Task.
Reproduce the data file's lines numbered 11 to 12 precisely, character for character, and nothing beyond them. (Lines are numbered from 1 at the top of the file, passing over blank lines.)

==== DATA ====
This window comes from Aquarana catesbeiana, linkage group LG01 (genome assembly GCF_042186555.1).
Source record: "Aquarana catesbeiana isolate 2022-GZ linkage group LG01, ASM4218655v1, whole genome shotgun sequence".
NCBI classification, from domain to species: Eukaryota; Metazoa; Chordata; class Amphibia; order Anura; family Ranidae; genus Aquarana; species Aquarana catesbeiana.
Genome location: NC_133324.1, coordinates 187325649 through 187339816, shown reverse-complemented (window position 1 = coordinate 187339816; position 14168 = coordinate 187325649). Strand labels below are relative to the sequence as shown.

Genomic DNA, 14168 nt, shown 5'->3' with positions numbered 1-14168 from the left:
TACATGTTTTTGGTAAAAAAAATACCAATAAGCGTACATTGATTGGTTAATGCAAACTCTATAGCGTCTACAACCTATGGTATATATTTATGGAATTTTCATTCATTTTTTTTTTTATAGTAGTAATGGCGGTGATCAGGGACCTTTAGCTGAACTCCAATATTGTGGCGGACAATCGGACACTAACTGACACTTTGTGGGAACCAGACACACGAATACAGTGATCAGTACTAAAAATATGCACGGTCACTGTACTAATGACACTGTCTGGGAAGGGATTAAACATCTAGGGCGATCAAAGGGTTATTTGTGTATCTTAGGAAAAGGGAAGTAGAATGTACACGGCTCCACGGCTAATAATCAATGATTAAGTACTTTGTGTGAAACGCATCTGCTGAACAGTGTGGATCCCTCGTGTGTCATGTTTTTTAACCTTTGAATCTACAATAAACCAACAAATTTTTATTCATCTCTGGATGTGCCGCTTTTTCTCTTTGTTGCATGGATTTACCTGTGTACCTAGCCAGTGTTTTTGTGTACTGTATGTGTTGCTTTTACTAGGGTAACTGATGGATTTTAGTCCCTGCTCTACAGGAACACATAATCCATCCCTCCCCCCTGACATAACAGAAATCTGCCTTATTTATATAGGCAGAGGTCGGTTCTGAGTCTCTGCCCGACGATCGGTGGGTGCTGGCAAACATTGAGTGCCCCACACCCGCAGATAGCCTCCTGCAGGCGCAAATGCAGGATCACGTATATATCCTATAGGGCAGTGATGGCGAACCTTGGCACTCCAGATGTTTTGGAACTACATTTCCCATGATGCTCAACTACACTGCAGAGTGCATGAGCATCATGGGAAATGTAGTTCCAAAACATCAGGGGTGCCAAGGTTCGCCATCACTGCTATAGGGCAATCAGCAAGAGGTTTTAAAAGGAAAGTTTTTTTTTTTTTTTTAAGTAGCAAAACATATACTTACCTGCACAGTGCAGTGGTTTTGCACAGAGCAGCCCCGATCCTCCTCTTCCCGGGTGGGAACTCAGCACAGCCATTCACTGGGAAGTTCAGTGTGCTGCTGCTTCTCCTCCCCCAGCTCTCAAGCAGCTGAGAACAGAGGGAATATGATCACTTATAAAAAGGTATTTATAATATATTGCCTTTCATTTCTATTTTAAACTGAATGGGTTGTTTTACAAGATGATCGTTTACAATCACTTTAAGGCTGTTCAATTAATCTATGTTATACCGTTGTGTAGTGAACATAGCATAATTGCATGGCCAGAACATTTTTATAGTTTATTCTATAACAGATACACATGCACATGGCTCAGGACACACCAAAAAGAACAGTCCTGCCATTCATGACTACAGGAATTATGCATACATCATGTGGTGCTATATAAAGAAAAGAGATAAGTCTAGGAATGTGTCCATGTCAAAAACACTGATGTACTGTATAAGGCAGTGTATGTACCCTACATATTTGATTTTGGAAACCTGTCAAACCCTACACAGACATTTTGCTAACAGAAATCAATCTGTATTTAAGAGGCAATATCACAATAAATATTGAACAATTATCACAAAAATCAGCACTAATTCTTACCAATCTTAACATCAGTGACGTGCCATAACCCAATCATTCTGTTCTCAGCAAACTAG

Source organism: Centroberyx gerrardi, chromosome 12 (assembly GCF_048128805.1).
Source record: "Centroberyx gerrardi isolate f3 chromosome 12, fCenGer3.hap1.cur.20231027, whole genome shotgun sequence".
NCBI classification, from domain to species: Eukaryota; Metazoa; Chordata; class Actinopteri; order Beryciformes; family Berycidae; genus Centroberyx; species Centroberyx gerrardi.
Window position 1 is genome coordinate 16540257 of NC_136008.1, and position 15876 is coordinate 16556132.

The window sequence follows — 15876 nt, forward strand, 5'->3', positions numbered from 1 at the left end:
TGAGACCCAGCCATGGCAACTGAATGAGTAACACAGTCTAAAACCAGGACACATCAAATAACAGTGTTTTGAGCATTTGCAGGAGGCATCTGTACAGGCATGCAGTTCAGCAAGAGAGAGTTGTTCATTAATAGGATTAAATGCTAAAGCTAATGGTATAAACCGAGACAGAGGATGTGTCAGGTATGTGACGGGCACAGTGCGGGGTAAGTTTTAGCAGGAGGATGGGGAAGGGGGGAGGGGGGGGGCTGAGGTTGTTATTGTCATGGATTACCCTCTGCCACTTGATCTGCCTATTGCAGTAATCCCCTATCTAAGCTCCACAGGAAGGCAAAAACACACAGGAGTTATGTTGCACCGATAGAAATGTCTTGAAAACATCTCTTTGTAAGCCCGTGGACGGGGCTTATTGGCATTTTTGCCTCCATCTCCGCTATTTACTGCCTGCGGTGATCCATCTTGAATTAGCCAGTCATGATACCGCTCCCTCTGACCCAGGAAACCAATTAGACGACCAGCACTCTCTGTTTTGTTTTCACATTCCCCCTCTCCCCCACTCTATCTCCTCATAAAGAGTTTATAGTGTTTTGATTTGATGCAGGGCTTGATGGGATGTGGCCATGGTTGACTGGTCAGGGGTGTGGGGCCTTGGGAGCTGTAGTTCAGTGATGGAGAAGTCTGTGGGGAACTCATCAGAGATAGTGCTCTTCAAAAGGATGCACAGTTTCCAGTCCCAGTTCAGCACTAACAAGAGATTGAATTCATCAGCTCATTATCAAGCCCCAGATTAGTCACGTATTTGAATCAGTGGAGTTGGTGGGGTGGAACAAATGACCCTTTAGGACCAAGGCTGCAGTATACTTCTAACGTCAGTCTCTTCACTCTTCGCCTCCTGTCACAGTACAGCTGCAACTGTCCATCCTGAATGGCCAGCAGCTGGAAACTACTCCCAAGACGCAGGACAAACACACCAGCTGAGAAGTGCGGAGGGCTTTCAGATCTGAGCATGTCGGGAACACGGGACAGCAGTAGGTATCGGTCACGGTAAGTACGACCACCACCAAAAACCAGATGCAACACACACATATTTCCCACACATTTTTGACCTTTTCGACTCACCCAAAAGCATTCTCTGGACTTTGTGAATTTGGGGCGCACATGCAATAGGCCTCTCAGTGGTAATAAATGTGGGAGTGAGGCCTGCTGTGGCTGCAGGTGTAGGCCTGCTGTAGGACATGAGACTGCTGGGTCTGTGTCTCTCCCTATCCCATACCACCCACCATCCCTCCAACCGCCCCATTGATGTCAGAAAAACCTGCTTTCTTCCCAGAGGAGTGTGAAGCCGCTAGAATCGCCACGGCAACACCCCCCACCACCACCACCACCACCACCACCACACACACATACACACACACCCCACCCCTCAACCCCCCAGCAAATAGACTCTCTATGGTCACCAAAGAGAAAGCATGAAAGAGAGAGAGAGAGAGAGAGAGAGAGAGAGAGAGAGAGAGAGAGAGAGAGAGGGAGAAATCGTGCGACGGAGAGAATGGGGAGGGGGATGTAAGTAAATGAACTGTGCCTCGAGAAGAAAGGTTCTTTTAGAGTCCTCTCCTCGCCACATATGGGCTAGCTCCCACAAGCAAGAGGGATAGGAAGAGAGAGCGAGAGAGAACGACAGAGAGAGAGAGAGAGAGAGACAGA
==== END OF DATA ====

The window sequence follows — 15876 nt, forward strand, 5'->3', positions numbered from 1 at the left end:
TGAGACCCAGCCATGGCAACTGAATGAGTAACACAGTCTAAAACCAGGACACATCAAATAACAGTGTTTTGAGCATTTGCAGGAGGCATCTGTACAGGCATGCAGTTCAGCAAGAGAGAGTTGTTCATTAATAGGATTAAATGCTAAAGCTAATGGTATAAACCGAGACAGAGGATGTGTCAGGTATGTGACGGGCACAGTGCGGGGTAAGTTTTAGCAGGAGGATGGGGAAGGGGGGAGGGGGGGGGCTGAGGTTGTTATTGTCATGGATTACCCTCTGCCACTTGATCTGCCTATTGCAGTAATCCCCTATCTAAGCTCCACAGGAAGGCAAAAACACACAGGAGTTATGTTGCACCGATAGAAATGTCTTGAAAACATCTCTTTGTAAGCCCGTGGACGGGGCTTATTGGCATTTTTGCCTCCATCTCCGCTATTTACTGCCTGCGGTGATCCATCTTGAATTAGCCAGTCATGATACCGCTCCCTCTGACCCAGGAAACCAATTAGACGACCAGCACTCTCTGTTTTGTTTTCACATTCCCCCTCTCCCCCACTCTATCTCCTCATAAAGAGTTTATAGTGTTTTGATTTGATGCAGGGCTTGATGGGATGTGGCCATGGTTGACTGGTCAGGGGTGTGGGGCCTTGGGAGCTGTAGTTCAGTGATGGAGAAGTCTGTGGGGAACTCATCAGAGATAGTGCTCTTCAAAAGGATGCACAGTTTCCAGTCCCAGTTCAGCACTAACAAGAGATTGAATTCATCAGCTCATTATCAAGCCCCAGATTAGTCACGTATTTGAATCAGTGGAGTTGGTGGGGTGGAACAAATGACCCTTTAGGACCAAGGCTGCAGTATACTTCTAACGTCAGTCTCTTCACTCTTCGCCTCCTGTCACAGTACAGCTGCAACTGTCCATCCTGAATGGCCAGCAGCTGGAAACTACTCCCAAGACGCAGGACAAACACACCAGCTGAGAAGTGCGGAGGGCTTTCAGATCTGAGCATGTCGGGAACACGGGACAGCAGTAGGTATCGGTCACGGTAAGTACGACCACCACCAAAAACCAGATGCAACACACACATATTTCCCACACATTTTTGACCTTTTCGACTCACCCAAAAGCATTCTCTGGACTTTGTGAATTTGGGGCGCACATGCAATAGGCCTCTCAGTGGTAATAAATGTGGGAGTGAGGCCTGCTGTGGCTGCAGGTGTAGGCCTGCTGTAGGACATGAGACTGCTGGGTCTGTGTCTCTCCCTATCCCATACCACCCACCATCCCTCCAACCGCCCCATTGATGTCAGAAAAACCTGCTTTCTTCCCAGAGGAGTGTGAAGCCGCTAGAATCGCCACGGCAACACCCCCCACCACCACCACCACCACCACCACCACACACACATACACACACACCCCACCCCTCAACCCCCCAGCAAATAGACTCTCTATGGTCACCAAAGAGAAAGCATGAAAGAGAGAGAGAGAGAGAGAGAGAGAGAGAGAGAGAGAGAGAGAGAGAGAGAGGGAGAAATCGTGCGACGGAGAGAATGGGGAGGGGGATGTAAGTAAATGAACTGTGCCTCGAGAAGAAAGGTTCTTTTAGAGTCCTCTCCTCGCCACATATGGGCTAGCTCCCACAAGCAAGAGGGATAGGAAGAGAGAGCGAGAGAGAACGACAGAGAGAGAGAGAGAGAGAGACAGA